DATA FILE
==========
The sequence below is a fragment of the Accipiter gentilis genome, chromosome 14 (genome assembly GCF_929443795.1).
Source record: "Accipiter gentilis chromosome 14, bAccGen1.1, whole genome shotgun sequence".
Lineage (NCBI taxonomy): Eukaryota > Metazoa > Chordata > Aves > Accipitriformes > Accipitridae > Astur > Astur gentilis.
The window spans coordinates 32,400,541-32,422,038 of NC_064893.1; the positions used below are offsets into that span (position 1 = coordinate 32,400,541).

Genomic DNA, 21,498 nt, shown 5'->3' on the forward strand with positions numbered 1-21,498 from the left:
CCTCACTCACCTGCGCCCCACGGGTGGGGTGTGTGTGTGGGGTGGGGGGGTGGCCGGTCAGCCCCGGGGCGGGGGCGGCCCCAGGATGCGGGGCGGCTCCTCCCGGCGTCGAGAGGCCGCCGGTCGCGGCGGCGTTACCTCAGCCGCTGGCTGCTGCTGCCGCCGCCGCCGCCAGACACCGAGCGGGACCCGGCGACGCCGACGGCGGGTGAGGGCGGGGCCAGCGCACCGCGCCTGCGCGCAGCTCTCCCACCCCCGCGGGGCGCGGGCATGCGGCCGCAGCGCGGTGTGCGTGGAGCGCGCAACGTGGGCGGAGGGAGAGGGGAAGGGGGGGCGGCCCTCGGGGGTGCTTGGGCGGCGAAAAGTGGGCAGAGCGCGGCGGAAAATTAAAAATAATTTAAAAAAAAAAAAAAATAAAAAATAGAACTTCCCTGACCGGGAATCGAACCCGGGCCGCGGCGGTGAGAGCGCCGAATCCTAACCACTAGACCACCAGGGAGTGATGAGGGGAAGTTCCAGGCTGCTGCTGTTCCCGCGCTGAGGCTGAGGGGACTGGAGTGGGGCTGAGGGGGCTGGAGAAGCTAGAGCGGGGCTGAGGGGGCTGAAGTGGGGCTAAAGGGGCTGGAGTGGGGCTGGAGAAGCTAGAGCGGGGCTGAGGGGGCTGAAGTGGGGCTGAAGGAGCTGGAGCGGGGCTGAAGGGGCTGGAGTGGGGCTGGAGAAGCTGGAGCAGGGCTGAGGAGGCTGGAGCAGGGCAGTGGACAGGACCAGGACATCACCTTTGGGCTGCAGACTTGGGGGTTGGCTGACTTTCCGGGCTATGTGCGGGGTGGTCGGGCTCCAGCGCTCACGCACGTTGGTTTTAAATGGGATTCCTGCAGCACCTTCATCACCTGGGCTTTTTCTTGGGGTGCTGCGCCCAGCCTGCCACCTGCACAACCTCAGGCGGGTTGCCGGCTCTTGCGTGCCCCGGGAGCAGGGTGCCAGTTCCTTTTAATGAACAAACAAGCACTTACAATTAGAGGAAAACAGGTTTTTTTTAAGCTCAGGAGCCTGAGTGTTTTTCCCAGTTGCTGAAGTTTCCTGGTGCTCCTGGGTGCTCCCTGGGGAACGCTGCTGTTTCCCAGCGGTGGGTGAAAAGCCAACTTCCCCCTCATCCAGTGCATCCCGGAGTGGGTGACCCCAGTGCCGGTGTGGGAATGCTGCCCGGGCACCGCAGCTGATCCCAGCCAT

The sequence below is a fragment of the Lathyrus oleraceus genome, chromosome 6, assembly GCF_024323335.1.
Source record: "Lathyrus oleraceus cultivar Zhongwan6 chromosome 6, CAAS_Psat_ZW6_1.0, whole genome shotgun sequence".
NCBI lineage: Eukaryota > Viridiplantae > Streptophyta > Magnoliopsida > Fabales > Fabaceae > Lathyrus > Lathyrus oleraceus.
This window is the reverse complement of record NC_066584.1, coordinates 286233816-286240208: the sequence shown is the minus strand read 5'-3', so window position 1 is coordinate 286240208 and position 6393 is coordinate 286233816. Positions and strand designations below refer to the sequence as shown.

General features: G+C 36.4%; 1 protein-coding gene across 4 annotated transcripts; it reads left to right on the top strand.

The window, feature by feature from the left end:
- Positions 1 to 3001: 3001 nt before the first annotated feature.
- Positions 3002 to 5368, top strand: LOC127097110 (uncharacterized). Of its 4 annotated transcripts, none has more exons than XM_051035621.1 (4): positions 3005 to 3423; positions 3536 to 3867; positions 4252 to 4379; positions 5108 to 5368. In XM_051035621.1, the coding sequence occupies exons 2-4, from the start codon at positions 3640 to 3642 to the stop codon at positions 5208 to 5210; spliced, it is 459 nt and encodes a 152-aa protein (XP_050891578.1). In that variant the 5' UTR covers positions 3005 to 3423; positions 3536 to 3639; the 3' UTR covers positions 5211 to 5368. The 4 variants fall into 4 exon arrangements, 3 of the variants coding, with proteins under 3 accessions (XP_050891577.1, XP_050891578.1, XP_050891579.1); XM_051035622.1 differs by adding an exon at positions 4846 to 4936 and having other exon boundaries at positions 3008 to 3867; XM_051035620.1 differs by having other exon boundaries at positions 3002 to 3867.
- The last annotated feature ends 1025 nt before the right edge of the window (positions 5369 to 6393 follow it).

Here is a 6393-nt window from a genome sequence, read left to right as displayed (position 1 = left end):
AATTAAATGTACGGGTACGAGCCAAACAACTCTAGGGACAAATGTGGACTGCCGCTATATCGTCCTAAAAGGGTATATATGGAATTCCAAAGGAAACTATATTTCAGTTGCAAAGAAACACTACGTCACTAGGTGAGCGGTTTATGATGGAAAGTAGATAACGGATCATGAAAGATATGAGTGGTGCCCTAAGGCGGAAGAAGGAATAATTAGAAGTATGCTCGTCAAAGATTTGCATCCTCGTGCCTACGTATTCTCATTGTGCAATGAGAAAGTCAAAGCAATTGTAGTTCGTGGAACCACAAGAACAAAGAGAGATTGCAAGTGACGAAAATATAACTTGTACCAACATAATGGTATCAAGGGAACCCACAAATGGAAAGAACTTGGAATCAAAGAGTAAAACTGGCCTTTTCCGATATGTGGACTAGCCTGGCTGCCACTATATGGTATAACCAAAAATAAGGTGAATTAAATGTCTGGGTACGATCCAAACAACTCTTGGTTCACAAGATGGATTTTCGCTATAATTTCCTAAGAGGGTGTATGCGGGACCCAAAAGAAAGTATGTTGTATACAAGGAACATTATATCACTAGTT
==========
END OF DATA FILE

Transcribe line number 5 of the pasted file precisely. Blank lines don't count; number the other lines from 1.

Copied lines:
Genomic DNA, 21,498 nt, shown 5'->3' on the forward strand with positions numbered 1-21,498 from the left: